Green hydrogen produced from water using renewable energy is recognised as the most promising energy carrier we have for fully replacing fossils fuels in many sectors. A handful of different technologies used in producing green hydrogen have been developed over the last century, but a highly important piece of the puzzle was missing for a long time. Enapter has completed this puzzle with its anion exchange membrane (AEM) technology for water electrolysis.
But before we look at the AEM, we need to answer the question: Why can we store energy in hydrogen?
Water electrolysis is the reaction of splitting water molecules into hydrogen and oxygen. It is an endothermic process, which means it can absorb and store energy in the form of chemical bonds in hydrogen. The reverse reaction of hydrogen and oxygen forming water molecules, on the other hand, is an exothermic reaction that releases energy to its surroundings. Using the cycle of endothermal water electrolysis and subsequent exothermal water forming reactions, we can store renewable energy in green hydrogen – without fossil fuels and carbon dioxide emissions.
How AEM stacks up
Before diving into the mechanisms of AEM electrolysis, we need to first understand the most essential component in an AEM electrolyser: the AEM stack, where the water splitting reaction happens. As shown in the diagram above, the single cell is separated into two half-cells by the anion exchange membrane. Each half-cell consists of an electrode, a gas diffusion layer (GDL), and a bipolar plate (BPP). Multiple single cells are connected by the bipolar plate to form the AEM stack.
The half-cell arrangement in an AEM electrolyser, unlike in a traditional alkaline (TA) electrolyser, allows the hydrogen and oxygen to be produced under pressure of 35 bar and 1 bar, respectively. The pressure difference between the half-cells can prevent the produced oxygen from crossing over to the high-pressure half-cell, thus ensuring that the hydrogen has very high purity (99.9 %).
Splitting the H from the H2O
The water electrolyte, containing just 1% potassium hydroxide (KOH), only circulates in the anode half-cell and wets the membrane, while the cathode side remains dry. Therefore, the hydrogen produced from the cathode half-cell has a low moisture content, and it is important to note that no KOH can be found in the cathode half-cell. The water molecules travel through the membrane and are reduced at the cathode to produce hydrogen. The power supply from the external circuit is used to create an electrical potential difference at the interface of the electrolyte and electrode. The potential difference then drives the hydrogen evolution reaction (HER) by means of electron (e–) transfer: 4H2O + 4e– → 4OH– + 2H2.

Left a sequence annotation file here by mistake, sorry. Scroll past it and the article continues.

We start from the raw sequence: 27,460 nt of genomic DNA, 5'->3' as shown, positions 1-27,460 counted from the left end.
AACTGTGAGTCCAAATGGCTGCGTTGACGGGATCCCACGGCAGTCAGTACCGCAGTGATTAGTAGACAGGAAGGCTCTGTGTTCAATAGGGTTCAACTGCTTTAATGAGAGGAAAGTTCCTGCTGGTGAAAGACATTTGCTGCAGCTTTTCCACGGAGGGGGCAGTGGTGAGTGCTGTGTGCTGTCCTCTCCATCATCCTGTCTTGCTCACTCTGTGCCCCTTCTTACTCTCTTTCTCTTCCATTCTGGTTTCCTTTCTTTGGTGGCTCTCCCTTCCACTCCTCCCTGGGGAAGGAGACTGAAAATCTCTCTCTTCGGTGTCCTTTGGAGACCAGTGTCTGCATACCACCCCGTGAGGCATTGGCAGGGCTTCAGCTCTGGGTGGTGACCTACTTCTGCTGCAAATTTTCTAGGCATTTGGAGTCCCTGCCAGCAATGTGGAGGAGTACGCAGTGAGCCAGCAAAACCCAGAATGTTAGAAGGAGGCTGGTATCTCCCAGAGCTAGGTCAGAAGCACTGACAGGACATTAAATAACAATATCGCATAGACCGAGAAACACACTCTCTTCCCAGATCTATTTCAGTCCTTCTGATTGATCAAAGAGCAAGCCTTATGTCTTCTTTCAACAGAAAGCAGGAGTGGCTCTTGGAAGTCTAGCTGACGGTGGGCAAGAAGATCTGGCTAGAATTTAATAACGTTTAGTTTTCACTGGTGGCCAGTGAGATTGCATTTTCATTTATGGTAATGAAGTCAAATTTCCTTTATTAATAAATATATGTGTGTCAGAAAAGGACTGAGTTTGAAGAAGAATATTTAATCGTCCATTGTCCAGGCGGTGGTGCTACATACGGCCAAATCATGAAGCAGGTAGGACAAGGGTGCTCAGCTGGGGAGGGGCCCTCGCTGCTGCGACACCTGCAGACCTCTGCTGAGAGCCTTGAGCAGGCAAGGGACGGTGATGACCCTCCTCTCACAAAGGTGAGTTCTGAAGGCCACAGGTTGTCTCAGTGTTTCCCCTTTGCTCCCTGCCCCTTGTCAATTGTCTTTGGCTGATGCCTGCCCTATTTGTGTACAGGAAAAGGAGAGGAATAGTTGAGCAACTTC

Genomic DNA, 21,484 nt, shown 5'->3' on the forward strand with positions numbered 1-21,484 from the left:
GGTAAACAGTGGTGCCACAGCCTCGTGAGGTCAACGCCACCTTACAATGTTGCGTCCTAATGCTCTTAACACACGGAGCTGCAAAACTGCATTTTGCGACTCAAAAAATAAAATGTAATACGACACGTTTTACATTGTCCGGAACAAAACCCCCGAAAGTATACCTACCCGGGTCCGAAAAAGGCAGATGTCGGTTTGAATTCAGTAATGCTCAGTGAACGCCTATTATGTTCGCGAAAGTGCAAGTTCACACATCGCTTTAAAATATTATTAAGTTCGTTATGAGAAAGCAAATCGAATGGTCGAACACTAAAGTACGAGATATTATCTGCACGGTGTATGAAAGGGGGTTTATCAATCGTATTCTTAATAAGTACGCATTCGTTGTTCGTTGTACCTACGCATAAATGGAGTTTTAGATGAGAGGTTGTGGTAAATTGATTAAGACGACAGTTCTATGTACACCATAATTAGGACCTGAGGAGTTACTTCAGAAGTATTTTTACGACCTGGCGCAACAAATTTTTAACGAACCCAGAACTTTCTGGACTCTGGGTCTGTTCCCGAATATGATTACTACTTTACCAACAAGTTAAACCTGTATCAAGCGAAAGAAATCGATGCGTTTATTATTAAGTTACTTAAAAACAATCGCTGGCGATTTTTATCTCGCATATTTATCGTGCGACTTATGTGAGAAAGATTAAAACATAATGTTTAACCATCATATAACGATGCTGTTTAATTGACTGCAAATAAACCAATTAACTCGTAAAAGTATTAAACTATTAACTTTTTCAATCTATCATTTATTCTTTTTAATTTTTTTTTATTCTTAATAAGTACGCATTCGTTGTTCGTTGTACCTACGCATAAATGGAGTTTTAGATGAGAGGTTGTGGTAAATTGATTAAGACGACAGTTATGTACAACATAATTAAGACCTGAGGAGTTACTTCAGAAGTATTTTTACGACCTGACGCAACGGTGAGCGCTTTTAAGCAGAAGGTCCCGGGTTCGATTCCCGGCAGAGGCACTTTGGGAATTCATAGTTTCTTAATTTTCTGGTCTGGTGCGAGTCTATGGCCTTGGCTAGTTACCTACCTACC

The produced hydrogen is then released through the GDL to the output pipeline. Appropriate HER catalysts at the cathode facilitate the process by lowering the energy barrier of the reaction.
pH and the oxygen evolution
In the mild alkaline environment of the AEM electrolyser, the remaining hydroxide ion (OH–) from the HER will return to the anode half-cell via the membrane. The exchanged OH– is an anion, which gives the AEM its name. In a proton exchange membrane (PEM) electrolyser, the proton (H+) is transported through the PEM in a highly acidic environment.
Therefore, the PEM electrolyser requires platinum group metals (PGM) as catalysts and expensive titanium bipolar plates to survive the highly corrosive acidic environment, while non-PGM catalysts and steel bipolar plates are sufficient for effective hydrogen production in the AEM electrolyser. the diluted KOH solution in an AEM electrolyser is much safer to handle than the electrolyte with a pH of 14 in a TA electrolyser.
After the OH– is transported back to the anode side of an AEM electrolyser, it is consumed by the oxygen evolution reaction (OER): 4OH– → 2H2O + O2 + 4e–. For every two units of hydrogen, one unit of oxygen is generated by transferring four units of electrons. Hence, the OH– concentration in the electrolyte can remain constant through constantly supplying water without adding more KOH. The OER is driven by the potential difference at the catalytic sites on the anode and the produced oxygen is removed from the anode half-cell via GDL along with the electrolyte circulation.
Using AEM water electrolysis, Enapter’s modular electrolysers can produce 500 NL of green hydrogen per hour, with a purity of 99.9 % (99.999 % after drying) at 35 bar pressure from 0.4 L of water and 2.4 kWh of renewable energy. We think these results speak for themselves – but we warmly invite you to reach out to our team if you still have questions about how creating green hydrogen through AEM electrolysis can work for you.
by Jingwen Wang
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